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The quarantine has saved millions of lives, according to a study

La cuarentena ha salvado millones de vidas, según estudio
Carola68/ Pixabay

The measures of social distancing taken the product of the pandemic coronavirus have managed to save millions of lives. This was established by an analysis carried out by international experts gathered in the project Covid Compass.

In total, 7.9 million people are still alive, most of them in China (7.2 million). With updated figures for mid-April of 2020, the prohibitions of leaving the house, prevented the death of 73,000 people in Spain and other 65,000 in the united States.

If the state governments had not closed schools, canceled public events and confined to people in their homes since mid-march, the united States would have regretted four times more than deaths recorded.

The agency SINC reported that the group responsible for the study was coordinated by the Spanish Carlos Duarte from the University of Science and Technology King Abdullah (KAUST) of Saudi Arabia. Their methodology has been based on a model of SIR (with susceptible, infected, and recovered) developed by professor David I. Ketcheson.

“We have taken into account the number of deaths every day and accounted for in each country and state by Johns Hopkins University and The New York Times, whereas the population data at the global level which facilitates the United Nations,” he explained.

SINC added that “the findings on mortality rates, period infectious environment and reproductive pace of the infection is based on a multitude of scientific articles, reports, and databases. Include, for example, analysis of patients from the cruise Diamond Cruise (that was nearly a month in quarantine near Tokyo), records of the first outbreak in Wuhan, the spread of the virus in european countries and excess mortality detected in Spain, Italy and New York.”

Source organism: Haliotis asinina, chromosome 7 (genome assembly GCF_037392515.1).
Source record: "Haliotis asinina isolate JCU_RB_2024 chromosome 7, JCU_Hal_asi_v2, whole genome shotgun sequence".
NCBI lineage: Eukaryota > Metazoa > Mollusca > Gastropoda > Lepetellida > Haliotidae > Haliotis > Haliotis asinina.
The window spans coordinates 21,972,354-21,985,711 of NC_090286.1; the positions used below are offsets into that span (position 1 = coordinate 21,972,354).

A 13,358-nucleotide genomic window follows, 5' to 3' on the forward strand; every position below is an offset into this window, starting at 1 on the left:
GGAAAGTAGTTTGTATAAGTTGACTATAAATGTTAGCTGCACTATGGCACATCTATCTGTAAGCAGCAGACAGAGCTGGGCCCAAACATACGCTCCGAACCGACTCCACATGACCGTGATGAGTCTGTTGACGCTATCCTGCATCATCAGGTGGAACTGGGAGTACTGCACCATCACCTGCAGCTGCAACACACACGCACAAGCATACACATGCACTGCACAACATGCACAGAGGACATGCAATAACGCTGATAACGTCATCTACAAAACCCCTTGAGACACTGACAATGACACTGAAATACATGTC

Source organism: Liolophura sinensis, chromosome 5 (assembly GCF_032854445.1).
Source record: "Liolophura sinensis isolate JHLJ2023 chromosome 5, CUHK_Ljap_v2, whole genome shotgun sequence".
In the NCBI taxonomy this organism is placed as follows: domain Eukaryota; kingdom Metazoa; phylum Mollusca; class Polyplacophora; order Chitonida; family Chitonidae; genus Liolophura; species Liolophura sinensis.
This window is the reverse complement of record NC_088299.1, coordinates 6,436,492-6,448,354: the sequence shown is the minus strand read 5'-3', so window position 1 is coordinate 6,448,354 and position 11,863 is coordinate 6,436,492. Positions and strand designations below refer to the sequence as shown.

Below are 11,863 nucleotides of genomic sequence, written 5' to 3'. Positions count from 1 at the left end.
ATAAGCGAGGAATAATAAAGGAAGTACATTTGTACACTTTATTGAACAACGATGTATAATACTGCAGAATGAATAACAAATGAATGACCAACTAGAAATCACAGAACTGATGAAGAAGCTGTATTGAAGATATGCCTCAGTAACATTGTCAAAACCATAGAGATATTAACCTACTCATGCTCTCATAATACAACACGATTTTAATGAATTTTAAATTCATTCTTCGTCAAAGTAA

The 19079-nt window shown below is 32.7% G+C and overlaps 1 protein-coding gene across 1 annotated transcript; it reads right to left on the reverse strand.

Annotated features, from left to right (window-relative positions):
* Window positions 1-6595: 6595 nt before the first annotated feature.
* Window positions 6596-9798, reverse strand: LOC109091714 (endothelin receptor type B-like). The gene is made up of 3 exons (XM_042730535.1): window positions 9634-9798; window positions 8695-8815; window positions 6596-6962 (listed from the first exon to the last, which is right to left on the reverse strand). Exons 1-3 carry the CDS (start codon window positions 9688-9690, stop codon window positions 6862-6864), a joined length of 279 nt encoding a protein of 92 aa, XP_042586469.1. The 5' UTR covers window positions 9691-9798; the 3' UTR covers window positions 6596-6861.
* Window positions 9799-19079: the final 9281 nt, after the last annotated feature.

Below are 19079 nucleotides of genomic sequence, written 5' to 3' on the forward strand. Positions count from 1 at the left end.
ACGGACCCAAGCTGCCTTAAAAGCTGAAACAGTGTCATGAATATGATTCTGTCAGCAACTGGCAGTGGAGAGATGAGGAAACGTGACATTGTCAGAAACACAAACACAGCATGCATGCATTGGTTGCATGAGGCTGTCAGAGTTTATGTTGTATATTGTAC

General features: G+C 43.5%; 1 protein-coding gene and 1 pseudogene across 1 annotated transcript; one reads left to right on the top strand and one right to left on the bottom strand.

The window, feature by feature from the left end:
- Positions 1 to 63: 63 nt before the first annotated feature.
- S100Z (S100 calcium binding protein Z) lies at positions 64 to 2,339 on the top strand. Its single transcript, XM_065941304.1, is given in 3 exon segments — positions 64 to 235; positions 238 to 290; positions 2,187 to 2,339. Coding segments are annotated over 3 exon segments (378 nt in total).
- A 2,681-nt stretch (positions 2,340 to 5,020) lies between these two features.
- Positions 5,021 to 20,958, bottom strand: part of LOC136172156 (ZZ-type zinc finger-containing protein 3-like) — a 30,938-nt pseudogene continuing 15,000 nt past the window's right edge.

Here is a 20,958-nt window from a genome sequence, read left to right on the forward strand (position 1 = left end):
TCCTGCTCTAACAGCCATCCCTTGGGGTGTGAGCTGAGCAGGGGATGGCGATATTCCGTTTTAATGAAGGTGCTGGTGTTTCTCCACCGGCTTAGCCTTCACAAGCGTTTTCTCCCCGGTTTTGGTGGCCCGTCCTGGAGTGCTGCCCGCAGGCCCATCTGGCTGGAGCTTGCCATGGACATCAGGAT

Carlos Duarte pointed out to the agency that “the model predicts, from the number of deaths reported, the number of new infections and deaths, but also included in an empirical way the effects of the different interventions of confinement to see how they influence on mortality rates”.

The model computes these rates by taking into account the current estimates of mortality of people infected, which is currently 0,006; that is to say, that 0.6 per cent of the people infected die, based SYNC.

“We are working on the development of this and other models for publication in scientific journals, but already allows to calculate the number of lives that have been saved (or deaths avoided) until the date thanks to the containment measures in relation to our prediction of mortality and what would have happened if they had not been adopted,” said Duarte.

In any case, stressed the expert, the lives that have been saved may be lost later in the absence of solutions, such as effective therapies or strategies to out smart that reduce the rate of mortality.

His colleague David I. Ketcheson stressed that the strategy of flattening the curve reduces the spread of the virus in the short term, but it involves an epidemic more prolonged, with a similar number of people possibly infected in the end.

Making a call to caution, he warned that “unless we develop quickly strategies smart, long-term and a more effective treatment for serious cases of COVID-19, it is possible that you may only have postponed many of these deaths”, he warned.

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